Obtaining First-Time Abatement Penalty Waivers from the IRS

Written by Fred Hatton and Jeff Senney

For those individual and business taxpayers who become noncompliant with the Internal Revenue Service for either failure to file or failure to pay, there is a penalty abatement program that is often overlooked which can save the taxpayer money.  The IRS has a first-time abatement penalty waiver program which permits a taxpayer who becomes noncompliant for the first time to request abatement of specific penalties for a single tax period.

IRSA first-time noncompliant individual taxpayer may request abatement of failure to file and failure to pay penalties from the IRS, while a first-time noncompliant business taxpayer may request abatement of failure to file, failure to pay, and failure to deposit payroll tax penalties.  In order to take advantage of the first-time abatement penalty waiver program, the taxpayer must be able to establish the following: (i) filing compliance; (ii) payment compliance; and (iii) three years of clean penalty history.

In order to establish filing compliance, the taxpayer must have filed all currently required returns (or filed a valid extension), and cannot have an outstanding request from the IRS for an unfiled return.  Payment compliance is established by the taxpayer by having paid or arranged to pay any tax due.  An open installment agreement with the IRS will not disqualify the taxpayer from the abatement program if the taxpayer is current on payments under the installment agreement.  In order to satisfy the three years clean penalty history requirement, the taxpayer cannot have had any assessment of penalties by the IRS in a “significant” amount in the previous three years on the same return on which a first-time penalty abatement is being sought.  There is no specific amount established by the IRS as to what would be a “significant” penalty assessment so this requirement is open to some interpretation by the taxpayer and his counsel.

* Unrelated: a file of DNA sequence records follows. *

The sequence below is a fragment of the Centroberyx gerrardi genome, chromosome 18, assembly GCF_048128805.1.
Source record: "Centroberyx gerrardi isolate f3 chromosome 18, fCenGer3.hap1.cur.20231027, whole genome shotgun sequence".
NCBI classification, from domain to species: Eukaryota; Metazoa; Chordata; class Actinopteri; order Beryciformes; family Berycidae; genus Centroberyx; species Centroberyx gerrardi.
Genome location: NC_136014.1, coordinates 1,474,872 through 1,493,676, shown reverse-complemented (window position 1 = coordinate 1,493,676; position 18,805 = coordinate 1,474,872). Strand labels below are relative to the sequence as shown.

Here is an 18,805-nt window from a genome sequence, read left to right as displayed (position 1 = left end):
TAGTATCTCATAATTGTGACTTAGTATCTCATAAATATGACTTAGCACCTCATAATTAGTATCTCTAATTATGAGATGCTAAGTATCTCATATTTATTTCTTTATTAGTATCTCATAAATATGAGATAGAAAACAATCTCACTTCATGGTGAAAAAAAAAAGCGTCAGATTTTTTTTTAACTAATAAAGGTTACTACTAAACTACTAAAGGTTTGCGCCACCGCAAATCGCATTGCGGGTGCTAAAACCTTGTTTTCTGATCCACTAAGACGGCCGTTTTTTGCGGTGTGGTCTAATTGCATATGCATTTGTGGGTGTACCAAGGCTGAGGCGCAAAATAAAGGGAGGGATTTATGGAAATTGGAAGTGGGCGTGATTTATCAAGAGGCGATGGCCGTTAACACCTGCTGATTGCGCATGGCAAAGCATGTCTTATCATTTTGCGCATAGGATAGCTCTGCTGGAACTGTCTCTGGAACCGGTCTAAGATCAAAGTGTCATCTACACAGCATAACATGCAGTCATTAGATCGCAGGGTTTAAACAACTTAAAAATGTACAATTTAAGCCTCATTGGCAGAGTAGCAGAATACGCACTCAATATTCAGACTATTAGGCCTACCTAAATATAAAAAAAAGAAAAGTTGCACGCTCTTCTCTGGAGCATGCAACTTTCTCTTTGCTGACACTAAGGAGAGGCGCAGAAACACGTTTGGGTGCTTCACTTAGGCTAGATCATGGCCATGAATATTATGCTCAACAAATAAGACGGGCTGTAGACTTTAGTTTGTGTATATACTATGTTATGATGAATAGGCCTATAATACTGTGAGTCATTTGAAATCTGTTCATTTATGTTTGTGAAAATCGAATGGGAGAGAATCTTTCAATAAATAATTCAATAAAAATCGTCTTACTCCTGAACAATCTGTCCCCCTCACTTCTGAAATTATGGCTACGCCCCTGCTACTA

If a taxpayer can establish filing compliance, payment compliance, and three years of clean penalty history, he or she should qualify for the IRS first-time abatement penalty waiver program and may be able to reduce significantly the amount owed to the IRS.  For further information about this program and how it may apply to your specific situation, you can contact Jeff Senney (jsenney@pselaw.com) or Fred Hatton (fhatton@pselaw.com) at Pickrel, Schaeffer & Ebeling via e-mail or by phone at (937) 223-1130.

AUTHOR: David Montgomery

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